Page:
While many of the countries that import palm oil are becoming more aware and active regarding its impact on the environment, the countries that supply the product are fighting to maintain its relevance in the market. Currently, “Indonesia is the largest palm oil producing country in the world . . . [and] produces, on average, 36 million tonnes of palm oil per year.” This number is expected to grow between now and 2020. In 2014, Malaysia produced 19.5 million tons of palm oil and “together, these two countries produce 85% of the global palm oil supply.” Other countries that produce large amounts of palm oil are Thailand, Columbia, and Nigeria.
In previous years, both Indonesia and Malaysia have implemented sustainability schemes to cut back on environmental destruction and protect the natural environment in its respective countries. Stemming from the history of palm oil within these countries, another prospective on this issue is that “a general ban of palm oil in biofuels . . . would punish the wrong producers while having little impact on reducing deforestation.” In Columbia in particular, the farms for palm oil have been established on land formerly used for cattle ranching, open pastures, or cropland and thus the amount of deforestation has been limited.
One article states “[m]illions of people running small-time oil palm plantations will suffer if the [EU] goes ahead with its ‘unfair’ measures that could curb palm oil use.” The Prime Minister of Malaysia and the President of Indonesia said that “restricting access for palm oil would  work against the United Nations’ goal of eradicating poverty and raising income levels” by affecting the livelihoods of many small plantation owners within these two countries. The Indonesian government estimates that “17 million people [within its country] rely directly or indirectly on the commodity for their livelihood.” Malaysia said it might consider similar restrictions on products that are imported from countries that place restriction on its palm oil – as a retaliatory measure.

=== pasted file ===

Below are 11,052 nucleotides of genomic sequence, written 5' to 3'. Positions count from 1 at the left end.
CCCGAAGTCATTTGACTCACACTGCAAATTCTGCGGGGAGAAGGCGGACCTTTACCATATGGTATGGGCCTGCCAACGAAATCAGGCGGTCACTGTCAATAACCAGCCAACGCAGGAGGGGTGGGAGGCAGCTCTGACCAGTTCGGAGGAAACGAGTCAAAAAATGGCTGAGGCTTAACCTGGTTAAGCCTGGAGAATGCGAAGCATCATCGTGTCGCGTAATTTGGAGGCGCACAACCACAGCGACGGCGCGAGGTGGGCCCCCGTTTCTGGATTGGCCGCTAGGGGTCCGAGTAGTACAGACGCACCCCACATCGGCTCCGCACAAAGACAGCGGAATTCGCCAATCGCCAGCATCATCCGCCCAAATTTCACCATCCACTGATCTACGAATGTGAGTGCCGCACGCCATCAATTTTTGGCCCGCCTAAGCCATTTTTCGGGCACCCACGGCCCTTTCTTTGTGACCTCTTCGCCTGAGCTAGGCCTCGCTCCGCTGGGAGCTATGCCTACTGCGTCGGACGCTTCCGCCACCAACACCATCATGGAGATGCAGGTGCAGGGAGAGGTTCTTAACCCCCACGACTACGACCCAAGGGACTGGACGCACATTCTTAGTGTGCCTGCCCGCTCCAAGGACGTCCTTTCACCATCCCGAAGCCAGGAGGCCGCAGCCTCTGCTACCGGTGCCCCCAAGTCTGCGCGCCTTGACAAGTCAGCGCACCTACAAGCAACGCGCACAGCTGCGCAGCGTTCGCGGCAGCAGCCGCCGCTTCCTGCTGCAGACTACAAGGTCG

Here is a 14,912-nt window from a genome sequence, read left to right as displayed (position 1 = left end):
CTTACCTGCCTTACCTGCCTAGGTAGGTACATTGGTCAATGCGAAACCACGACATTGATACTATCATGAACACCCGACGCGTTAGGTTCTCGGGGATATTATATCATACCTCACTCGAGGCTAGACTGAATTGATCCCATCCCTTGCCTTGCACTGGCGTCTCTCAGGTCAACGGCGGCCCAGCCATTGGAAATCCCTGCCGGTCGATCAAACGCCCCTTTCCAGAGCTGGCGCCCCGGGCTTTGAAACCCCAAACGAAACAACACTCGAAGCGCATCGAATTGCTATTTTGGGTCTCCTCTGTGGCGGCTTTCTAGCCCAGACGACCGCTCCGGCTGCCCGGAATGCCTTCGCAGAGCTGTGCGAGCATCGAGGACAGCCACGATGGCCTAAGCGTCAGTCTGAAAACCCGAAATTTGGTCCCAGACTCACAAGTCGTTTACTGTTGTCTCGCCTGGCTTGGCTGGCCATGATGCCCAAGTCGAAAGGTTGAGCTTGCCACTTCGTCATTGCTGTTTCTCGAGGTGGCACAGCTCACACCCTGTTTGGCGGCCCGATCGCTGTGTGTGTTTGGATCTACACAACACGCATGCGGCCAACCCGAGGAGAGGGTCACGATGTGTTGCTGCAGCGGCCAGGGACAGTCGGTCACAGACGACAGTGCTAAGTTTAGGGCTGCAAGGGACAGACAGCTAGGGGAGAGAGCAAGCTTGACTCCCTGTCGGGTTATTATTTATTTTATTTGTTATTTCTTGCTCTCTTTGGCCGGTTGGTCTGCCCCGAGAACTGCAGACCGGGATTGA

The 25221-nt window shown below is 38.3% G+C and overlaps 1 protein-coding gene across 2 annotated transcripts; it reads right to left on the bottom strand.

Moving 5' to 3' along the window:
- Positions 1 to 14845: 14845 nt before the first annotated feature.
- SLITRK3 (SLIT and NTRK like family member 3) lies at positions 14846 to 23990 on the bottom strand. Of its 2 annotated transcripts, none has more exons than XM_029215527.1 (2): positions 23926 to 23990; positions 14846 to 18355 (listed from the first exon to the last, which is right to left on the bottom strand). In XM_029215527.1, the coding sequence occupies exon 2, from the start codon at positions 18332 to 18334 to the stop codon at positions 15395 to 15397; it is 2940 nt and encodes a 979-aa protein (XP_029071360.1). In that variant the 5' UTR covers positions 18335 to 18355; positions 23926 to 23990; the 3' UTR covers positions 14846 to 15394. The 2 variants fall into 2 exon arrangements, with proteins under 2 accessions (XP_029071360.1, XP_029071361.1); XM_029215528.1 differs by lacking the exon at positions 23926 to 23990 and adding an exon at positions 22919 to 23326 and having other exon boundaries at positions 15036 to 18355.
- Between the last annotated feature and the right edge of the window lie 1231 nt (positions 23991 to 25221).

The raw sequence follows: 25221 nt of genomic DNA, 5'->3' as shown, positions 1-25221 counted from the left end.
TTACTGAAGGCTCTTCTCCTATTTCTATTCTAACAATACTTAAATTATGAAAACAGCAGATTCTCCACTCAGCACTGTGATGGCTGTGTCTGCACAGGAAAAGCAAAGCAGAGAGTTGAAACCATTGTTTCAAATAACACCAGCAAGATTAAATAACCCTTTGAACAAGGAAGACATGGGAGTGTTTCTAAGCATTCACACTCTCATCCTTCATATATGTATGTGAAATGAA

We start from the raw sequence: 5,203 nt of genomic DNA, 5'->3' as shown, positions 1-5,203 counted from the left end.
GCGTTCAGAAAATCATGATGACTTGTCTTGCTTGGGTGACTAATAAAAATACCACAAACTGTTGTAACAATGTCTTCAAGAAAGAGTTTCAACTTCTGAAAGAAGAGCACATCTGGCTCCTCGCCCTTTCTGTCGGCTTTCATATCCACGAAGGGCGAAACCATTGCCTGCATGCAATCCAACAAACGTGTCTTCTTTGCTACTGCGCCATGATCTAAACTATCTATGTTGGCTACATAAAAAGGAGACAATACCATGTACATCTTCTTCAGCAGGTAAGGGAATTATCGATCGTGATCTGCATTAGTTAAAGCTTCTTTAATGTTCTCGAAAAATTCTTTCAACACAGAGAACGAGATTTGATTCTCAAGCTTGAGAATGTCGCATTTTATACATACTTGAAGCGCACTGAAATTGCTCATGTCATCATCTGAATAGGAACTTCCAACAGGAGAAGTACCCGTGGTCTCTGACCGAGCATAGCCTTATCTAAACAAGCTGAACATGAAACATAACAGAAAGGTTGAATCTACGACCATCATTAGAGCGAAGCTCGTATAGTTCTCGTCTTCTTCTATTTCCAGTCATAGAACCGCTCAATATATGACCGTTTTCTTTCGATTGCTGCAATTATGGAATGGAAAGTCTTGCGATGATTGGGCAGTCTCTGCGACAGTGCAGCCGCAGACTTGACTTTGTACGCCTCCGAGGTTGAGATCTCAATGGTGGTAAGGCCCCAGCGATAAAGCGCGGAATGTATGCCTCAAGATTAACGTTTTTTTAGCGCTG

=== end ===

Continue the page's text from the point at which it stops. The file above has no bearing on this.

Despite the competing information and sources on this topic, it is easy to understand how the production of large amount of palm oil may affect the world we live in. Instead of palm oil, some recommended that we (as in everyone in the world) use coconut oil. At the same time, palm oil has many uses, can be produced cheaply, and is currently supporting the lives of so many people within the countries where it is produced – the issue then becomes whether it is a human rights issue to ban the importation from these countries and therefore strip these people of their livelihoods? This and other human rights questions will have to be addressed moving forward with legislation surrounding palm oil production and importation.
 Which Everyday Products Contain Palm Oil?, World Wild Life WWF, (last visited Jan 11. 2018), https://www.worldwildlife.org/pages/which-everyday-products-contain-palm-oil.
 Overview, World Wild Life WWF (last visited Jan 11. 2018), https://www.worldwildlife.org/industries/palm-oil.
 See Natasha Longo, Kind of Palm Fruit Oil and Why Coconut Oil Will Always be Superior, Truth Theory (Jan. 17, 2014), https://truththeory.com/2014/01/17/3-reasons-to-stay-away-from-any-kind-of-palm-fruit-oil-and-why-coconut-oil-will-always-be-superior/.